John says there are three great ways to live out your life. Connect, Create and Contribute and that is exactly what this place inspires in all who live there. Kathleen ran the coffee talk hour. The topic of conversations were about the residents themselves, what was their first job, what was their favorite Christmas. The center was built and is funded by the Lowell Thomas Foundation. Both John and Kathleen had a wonderful time in Alaska, lots of fishing and hiking was done when they were not interacting with the seniors at the center. Thank you John and Kathleen, for caring and sharing your story.
Today, May 15th, our speaker was Don Williamson. Don is the founder of the non-profit Corona History Association. Don came to speak to us very passionately about the first cemetery in Corona called Corona Sunnyslope Cemetery and about the Potter’s Field that is also there.
The city of Corona was established in 1886. The founding fathers realized the town needed a cemetery and Sunny Slopes was established on Rimpau. A lot of prominent Coronans are buried there. The Potter’s Field was used for indigent families, for persons with unknown identities and for some of the Chinese who lived on the outskirts of town. The last people to be buried in Potter’s Field was in 1940. There are no records of the people who are buried there. For many years the upkeep of Potter’s Field was done by volunteers. When the cemetery was sold to new owners, all of the volunteer upkeep was curtailed. Don is very upset that the new owners have razed all but two of the crosses that were in Potter’s Field and have sold the land to another organization for their burial needs. It is illegal to bury people where there is already an existing grave site. Don has talked to numerous government entities and multiple lawsuits have ensued against the current owners.
There are still living relatives of the people that are buried in Potter’s Field. Don is trying to undue this injustice that has been done to them and the city at large. Thank you Don, for caring and for your very passionate mission in trying to correct this travesty.
On Wed. May 8th, our guest speakers were Katie Moore and Kevin Royse from the ABC Hopes Foundation. The foundation is a nonprofit 501c (3) organization that was started in 2013. Katie’s brother, Christopher, was born with Down’s Syndrome. His family began the foundation all because of Christopher. What the ABC stands for in their name. Their mission is to empower individuals with intellectual disabilities to contribute to society in a positive manner by giving them job opportunities that develop their social, physical, and educational skills. They accomplish this mission by having participants of their program operate a produce stand at local farmer’s markets, the one here in Corona and Anaheim, and by participating in their fitness program that they partner with the local cross-fit gym. And by members going to various community events and fundraisers. ABC Hopes host fundraisers throughout various times of the year. In their fitness program, they like the whole family to participate if possible. Christopher was also present at the talk where he very happily passed out brochures and a bottle of hand sanitizers. What a great foundation this family has started that will help so many individuals all because of their love for Christopher. Thank you so much for sharing with us about your wonderful organization.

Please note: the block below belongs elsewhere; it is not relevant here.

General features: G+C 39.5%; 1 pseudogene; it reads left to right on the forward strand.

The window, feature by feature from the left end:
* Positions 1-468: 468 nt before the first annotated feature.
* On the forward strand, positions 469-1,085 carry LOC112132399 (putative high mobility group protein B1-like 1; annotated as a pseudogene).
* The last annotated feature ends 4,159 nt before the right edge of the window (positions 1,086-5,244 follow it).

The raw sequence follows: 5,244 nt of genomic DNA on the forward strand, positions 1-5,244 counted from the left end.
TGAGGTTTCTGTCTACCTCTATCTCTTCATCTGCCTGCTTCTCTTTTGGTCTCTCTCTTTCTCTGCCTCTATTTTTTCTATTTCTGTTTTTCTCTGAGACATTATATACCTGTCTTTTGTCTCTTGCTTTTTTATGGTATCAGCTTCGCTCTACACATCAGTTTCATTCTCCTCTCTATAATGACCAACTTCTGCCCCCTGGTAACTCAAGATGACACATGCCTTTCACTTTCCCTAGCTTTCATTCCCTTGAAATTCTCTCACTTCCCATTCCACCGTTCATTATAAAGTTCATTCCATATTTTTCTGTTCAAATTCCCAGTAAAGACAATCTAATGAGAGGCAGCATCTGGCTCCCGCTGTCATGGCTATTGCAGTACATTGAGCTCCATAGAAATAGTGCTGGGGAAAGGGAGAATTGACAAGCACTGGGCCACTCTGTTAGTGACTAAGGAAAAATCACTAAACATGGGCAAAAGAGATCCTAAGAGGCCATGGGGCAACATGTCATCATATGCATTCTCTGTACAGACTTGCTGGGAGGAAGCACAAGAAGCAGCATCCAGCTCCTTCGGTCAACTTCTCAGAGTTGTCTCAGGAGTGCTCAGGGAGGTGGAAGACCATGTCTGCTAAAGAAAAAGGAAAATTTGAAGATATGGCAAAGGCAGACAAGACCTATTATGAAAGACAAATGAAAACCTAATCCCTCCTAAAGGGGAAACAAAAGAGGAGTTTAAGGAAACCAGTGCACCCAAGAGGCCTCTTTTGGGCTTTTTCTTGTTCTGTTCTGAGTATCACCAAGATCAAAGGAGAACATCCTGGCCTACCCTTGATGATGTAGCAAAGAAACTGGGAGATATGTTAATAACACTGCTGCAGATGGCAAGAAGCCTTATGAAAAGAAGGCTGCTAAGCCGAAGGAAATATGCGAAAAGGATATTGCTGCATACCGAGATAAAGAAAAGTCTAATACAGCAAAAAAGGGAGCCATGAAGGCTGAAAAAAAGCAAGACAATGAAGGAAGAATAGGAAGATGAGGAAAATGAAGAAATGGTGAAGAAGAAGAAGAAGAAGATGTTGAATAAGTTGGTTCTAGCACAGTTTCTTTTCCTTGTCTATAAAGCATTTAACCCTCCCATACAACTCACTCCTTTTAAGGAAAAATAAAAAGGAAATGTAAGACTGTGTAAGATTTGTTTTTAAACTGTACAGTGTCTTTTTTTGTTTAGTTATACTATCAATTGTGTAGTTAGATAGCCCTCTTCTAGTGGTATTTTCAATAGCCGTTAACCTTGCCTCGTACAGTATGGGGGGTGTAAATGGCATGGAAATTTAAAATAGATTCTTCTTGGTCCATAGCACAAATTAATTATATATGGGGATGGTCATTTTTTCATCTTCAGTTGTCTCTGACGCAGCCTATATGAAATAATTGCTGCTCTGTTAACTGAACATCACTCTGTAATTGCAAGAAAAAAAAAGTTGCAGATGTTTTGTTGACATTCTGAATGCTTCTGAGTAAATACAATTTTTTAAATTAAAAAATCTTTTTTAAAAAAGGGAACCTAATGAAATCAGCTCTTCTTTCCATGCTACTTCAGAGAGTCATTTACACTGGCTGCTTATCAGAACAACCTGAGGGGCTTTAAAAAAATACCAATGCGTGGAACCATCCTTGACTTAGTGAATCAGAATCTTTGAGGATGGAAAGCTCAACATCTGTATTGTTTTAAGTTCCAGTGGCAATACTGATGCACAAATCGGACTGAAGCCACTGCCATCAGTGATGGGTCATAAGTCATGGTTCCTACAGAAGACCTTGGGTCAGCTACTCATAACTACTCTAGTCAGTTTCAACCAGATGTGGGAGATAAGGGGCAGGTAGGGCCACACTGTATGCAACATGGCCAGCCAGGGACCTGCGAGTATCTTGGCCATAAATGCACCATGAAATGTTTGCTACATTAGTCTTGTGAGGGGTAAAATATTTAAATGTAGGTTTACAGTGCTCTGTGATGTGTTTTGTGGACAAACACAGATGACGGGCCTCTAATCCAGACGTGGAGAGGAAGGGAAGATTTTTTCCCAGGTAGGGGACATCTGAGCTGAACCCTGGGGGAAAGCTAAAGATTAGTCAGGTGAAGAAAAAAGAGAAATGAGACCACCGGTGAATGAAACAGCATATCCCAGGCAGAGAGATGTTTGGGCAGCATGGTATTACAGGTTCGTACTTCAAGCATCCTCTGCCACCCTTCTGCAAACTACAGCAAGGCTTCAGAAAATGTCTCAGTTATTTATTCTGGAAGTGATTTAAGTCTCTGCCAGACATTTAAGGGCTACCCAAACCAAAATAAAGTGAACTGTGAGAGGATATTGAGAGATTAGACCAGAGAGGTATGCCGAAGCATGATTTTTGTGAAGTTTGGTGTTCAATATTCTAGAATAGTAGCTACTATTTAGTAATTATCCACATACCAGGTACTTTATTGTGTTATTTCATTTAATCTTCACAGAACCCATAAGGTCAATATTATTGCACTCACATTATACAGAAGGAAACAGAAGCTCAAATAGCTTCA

Speakers for Wed. May 1st. were none other than Corona’s finest, Lieutenant Mercado and Sargent Morris from Corona Police Department. These two gentleman are part of the department’s UAS team. This stands for unmanned aerial systems, also known as drones. This enhancement for the department started this past Feb. 2019. Sargent Morris is a drone pilot. The UAS pilot’s were chosen from patrol and are highly trained in UAS technology. It requires 56 hours of highly specialized pilot training. The team is called in to assist with special ops missions, and emergencies. They also assist in searching for suspects, missing persons and help with the mapping of accident scenes. Drones are also used in search and rescue missions. They will be partnering with the Corona Fire Department in the future. It is more cost effective to use drones rather than a helicopter. The drones use battery packs for fuel. The length of the battery packs vary, some are 10 min only while others can operate for 38 min. These packs, while being less expensive than fuel, can add up. The drones can be flown at night, but they require a light kit per FAA rules. They can also be flown in inclement weather. Drones help in real time intelligence gathering which helps the officers on the ground with their planning. This was a very exciting talk and the officers brought in a number of different drones that they use in the UAS team. At the end of the talk Sargent Morris took one of the drones outside and flew it a bit for us and showed us thermal imaging of our little group. Thank you both, this was a very informative talk. Good to know our CPD is advancing with new and exciting technologies to keep our community safe.
Wed. April 24th our speaker was Sue Nichols from Rosa Parks Elementary School in Eastvale. This is the school where we donate all our signed books each week. Sue is the school’s librarian.
She truly appreciates all of our book donations because she says she has zero budget to purchase new books. Rosa Parks Elementary School is the largest school in the CNUSD. The library contains 52% books that are fiction and 48% that are nonfiction. It is a very large library. Sue has great support from her family. Her late brother built her a castle in a corner of the library for story time and the students can actually sit up in the turrets. Sue also keeps live creatures in her library. She currently has tiger salamanders and crawdads. She shares a lot of her interesting personal collections in the library. Her school is very culturally diverse, so Sue likes to do different themes and talks a lot about the multiple cultures. We could tell that Sue loves her job because of the enthusiasm she shared with us in speaking about her library. We thought her library was extremely cool. It also seems like a mini hands-on museum as well. What lucky children who attend that school and get to enjoy Sue and that very awesome library! Thank you Sue, so happy our donated books are being loved and used at your school.